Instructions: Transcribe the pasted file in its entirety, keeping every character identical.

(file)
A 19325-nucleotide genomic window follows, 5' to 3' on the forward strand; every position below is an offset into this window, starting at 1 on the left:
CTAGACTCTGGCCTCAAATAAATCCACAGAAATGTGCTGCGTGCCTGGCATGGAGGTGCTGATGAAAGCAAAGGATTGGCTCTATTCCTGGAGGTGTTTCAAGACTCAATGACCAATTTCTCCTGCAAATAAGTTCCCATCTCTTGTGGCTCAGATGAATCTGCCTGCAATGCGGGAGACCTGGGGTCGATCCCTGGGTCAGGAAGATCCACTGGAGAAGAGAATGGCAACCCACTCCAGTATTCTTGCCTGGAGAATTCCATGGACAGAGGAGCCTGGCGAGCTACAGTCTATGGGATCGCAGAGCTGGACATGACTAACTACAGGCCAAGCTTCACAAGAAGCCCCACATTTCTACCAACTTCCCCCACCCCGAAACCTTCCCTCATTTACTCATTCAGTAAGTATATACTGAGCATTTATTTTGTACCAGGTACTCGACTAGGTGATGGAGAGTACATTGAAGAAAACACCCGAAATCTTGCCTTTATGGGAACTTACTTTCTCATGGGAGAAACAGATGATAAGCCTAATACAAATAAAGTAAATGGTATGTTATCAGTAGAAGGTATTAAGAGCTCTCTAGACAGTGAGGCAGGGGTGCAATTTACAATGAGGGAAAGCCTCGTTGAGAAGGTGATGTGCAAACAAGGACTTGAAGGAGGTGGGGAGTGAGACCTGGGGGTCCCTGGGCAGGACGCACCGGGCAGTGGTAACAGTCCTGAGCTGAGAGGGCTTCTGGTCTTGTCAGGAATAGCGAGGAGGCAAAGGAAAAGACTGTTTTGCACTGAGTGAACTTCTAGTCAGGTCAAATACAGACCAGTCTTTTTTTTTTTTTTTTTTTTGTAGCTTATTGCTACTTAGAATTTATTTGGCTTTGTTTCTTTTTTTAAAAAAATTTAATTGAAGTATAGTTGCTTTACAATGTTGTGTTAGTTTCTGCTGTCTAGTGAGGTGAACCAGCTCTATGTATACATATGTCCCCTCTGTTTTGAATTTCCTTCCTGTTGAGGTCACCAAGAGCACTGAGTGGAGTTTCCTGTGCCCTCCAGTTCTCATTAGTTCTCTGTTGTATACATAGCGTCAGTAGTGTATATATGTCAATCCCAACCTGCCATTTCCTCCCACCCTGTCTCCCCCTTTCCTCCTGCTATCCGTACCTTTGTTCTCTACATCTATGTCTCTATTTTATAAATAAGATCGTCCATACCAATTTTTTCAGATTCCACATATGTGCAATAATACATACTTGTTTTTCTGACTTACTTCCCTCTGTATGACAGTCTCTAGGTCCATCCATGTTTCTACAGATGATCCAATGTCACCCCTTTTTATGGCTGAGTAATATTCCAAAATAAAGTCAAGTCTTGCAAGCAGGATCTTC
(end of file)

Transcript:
A 19325-nucleotide genomic window follows, 5' to 3' on the forward strand; every position below is an offset into this window, starting at 1 on the left:
CTAGACTCTGGCCTCAAATAAATCCACAGAAATGTGCTGCGTGCCTGGCATGGAGGTGCTGATGAAAGCAAAGGATTGGCTCTATTCCTGGAGGTGTTTCAAGACTCAATGACCAATTTCTCCTGCAAATAAGTTCCCATCTCTTGTGGCTCAGATGAATCTGCCTGCAATGCGGGAGACCTGGGGTCGATCCCTGGGTCAGGAAGATCCACTGGAGAAGAGAATGGCAACCCACTCCAGTATTCTTGCCTGGAGAATTCCATGGACAGAGGAGCCTGGCGAGCTACAGTCTATGGGATCGCAGAGCTGGACATGACTAACTACAGGCCAAGCTTCACAAGAAGCCCCACATTTCTACCAACTTCCCCCACCCCGAAACCTTCCCTCATTTACTCATTCAGTAAGTATATACTGAGCATTTATTTTGTACCAGGTACTCGACTAGGTGATGGAGAGTACATTGAAGAAAACACCCGAAATCTTGCCTTTATGGGAACTTACTTTCTCATGGGAGAAACAGATGATAAGCCTAATACAAATAAAGTAAATGGTATGTTATCAGTAGAAGGTATTAAGAGCTCTCTAGACAGTGAGGCAGGGGTGCAATTTACAATGAGGGAAAGCCTCGTTGAGAAGGTGATGTGCAAACAAGGACTTGAAGGAGGTGGGGAGTGAGACCTGGGGGTCCCTGGGCAGGACGCACCGGGCAGTGGTAACAGTCCTGAGCTGAGAGGGCTTCTGGTCTTGTCAGGAATAGCGAGGAGGCAAAGGAAAAGACTGTTTTGCACTGAGTGAACTTCTAGTCAGGTCAAATACAGACCAGTCTTTTTTTTTTTTTTTTTTTTGTAGCTTATTGCTACTTAGAATTTATTTGGCTTTGTTTCTTTTTTTAAAAAAATTTAATTGAAGTATAGTTGCTTTACAATGTTGTGTTAGTTTCTGCTGTCTAGTGAGGTGAACCAGCTCTATGTATACATATGTCCCCTCTGTTTTGAATTTCCTTCCTGTTGAGGTCACCAAGAGCACTGAGTGGAGTTTCCTGTGCCCTCCAGTTCTCATTAGTTCTCTGTTGTATACATAGCGTCAGTAGTGTATATATGTCAATCCCAACCTGCCATTTCCTCCCACCCTGTCTCCCCCTTTCCTCCTGCTATCCGTACCTTTGTTCTCTACATCTATGTCTCTATTTTATAAATAAGATCGTCCATACCAATTTTTTCAGATTCCACATATGTGCAATAATACATACTTGTTTTTCTGACTTACTTCCCTCTGTATGACAGTCTCTAGGTCCATCCATGTTTCTACAGATGATCCAATGTCACCCCTTTTTATGGCTGAGTAATATTCCAAAATAAAGTCAAGTCTTGCAAGCAGGATCTTC